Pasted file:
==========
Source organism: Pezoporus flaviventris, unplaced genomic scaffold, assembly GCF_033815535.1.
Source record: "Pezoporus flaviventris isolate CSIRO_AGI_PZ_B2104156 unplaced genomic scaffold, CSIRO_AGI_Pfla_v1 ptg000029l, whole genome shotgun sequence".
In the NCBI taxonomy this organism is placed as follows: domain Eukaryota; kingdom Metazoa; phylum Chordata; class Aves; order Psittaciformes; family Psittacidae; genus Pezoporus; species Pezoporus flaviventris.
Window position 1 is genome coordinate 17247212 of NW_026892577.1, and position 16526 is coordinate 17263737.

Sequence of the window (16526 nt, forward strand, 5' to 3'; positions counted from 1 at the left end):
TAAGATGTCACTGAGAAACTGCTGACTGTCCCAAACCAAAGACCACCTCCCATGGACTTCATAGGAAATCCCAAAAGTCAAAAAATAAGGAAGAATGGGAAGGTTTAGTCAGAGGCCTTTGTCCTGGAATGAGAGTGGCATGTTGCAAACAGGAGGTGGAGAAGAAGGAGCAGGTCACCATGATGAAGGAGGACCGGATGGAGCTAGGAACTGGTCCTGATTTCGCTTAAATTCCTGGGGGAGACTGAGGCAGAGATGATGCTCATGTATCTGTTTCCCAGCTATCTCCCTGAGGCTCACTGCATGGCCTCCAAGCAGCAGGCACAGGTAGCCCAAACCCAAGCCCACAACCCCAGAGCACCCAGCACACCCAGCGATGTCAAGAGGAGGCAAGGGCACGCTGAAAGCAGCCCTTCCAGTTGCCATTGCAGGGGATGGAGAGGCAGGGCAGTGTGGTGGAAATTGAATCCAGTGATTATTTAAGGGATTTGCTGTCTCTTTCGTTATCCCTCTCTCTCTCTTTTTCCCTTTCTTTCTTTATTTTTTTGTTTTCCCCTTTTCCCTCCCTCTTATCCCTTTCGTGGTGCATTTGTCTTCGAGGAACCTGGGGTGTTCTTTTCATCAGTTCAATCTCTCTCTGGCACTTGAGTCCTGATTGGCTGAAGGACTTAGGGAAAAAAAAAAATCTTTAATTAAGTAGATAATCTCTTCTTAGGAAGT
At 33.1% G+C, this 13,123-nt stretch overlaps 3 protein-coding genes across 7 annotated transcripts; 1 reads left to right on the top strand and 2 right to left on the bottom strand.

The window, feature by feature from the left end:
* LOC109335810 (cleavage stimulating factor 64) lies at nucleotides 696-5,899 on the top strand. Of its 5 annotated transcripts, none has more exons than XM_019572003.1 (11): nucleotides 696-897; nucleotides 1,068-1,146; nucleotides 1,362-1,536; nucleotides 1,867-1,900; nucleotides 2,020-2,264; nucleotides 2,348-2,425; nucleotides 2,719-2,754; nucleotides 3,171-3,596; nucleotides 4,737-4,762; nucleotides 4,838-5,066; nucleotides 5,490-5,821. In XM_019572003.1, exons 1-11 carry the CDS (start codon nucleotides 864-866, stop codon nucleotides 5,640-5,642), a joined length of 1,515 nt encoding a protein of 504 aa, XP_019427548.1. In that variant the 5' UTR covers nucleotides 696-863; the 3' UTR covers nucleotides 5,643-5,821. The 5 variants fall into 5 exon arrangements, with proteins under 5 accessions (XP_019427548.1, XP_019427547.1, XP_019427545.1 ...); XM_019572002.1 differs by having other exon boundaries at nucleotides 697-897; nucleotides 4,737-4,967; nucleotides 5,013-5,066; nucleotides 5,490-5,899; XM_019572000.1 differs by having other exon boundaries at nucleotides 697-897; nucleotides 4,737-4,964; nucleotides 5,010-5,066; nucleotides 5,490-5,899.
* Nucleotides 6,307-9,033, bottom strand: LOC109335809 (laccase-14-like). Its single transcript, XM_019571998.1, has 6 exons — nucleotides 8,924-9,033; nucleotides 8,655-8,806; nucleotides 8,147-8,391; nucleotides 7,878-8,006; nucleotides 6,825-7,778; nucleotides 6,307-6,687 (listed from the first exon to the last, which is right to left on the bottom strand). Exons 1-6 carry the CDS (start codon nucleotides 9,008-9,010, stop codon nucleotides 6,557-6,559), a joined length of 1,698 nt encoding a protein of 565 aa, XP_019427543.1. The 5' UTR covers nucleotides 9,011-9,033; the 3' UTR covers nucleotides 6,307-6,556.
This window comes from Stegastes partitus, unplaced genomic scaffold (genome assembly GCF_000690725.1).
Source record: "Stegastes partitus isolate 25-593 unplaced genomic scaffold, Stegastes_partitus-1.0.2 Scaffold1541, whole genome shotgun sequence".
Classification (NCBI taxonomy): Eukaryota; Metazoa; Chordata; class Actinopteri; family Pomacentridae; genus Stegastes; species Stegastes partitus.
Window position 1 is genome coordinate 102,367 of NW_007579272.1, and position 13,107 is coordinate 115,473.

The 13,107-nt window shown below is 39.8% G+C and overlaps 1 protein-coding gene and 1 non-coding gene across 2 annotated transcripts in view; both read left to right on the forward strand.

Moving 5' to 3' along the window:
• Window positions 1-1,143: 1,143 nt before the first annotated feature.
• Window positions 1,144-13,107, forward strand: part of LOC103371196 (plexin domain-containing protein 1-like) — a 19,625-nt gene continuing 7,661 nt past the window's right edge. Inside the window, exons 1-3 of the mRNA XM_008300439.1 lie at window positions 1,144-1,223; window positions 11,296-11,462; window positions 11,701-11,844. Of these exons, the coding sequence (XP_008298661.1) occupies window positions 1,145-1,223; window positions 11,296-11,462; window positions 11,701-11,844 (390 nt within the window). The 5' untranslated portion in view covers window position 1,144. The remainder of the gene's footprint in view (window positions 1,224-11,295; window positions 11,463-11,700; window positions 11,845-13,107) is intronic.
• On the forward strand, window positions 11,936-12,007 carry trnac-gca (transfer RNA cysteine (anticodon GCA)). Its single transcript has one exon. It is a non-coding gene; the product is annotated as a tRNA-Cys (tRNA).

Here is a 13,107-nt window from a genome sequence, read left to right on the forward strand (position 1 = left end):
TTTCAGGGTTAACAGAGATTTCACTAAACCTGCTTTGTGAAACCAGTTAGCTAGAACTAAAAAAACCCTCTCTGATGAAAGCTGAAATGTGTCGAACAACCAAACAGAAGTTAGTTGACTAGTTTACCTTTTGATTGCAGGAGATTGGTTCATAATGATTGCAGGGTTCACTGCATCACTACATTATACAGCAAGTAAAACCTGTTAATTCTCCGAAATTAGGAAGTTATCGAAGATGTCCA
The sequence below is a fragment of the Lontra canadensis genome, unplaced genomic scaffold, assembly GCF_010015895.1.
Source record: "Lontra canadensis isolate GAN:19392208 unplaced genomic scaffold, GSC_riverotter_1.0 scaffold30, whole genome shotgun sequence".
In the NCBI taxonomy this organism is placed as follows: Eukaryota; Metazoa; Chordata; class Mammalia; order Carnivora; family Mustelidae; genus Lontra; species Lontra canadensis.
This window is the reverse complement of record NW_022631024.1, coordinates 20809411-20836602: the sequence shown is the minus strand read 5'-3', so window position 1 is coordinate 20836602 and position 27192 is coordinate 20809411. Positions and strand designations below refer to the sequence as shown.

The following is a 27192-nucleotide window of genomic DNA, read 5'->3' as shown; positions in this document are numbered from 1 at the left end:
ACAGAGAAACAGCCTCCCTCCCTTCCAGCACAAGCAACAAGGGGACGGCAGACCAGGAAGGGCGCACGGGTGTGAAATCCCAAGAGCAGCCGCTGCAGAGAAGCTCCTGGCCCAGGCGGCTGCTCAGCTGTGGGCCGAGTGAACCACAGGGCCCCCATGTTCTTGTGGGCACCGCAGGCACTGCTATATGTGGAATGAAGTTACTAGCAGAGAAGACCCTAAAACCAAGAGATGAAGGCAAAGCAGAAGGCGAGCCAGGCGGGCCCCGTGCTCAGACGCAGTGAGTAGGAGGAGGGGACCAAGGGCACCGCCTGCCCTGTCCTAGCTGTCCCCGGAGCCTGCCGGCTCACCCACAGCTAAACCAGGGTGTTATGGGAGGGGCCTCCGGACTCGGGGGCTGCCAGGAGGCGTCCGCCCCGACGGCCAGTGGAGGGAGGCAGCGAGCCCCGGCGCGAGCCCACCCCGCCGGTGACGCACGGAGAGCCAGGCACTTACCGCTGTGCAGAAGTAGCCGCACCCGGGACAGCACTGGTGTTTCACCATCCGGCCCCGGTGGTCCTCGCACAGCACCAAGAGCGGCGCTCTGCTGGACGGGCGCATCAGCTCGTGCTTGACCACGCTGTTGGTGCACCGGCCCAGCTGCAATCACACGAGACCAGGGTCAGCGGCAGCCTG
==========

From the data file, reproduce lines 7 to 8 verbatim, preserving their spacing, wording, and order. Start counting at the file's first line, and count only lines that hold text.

At 33.1% G+C, this 13,123-nt stretch overlaps 3 protein-coding genes across 7 annotated transcripts; 1 reads left to right on the top strand and 2 right to left on the bottom strand.

The window, feature by feature from the left end: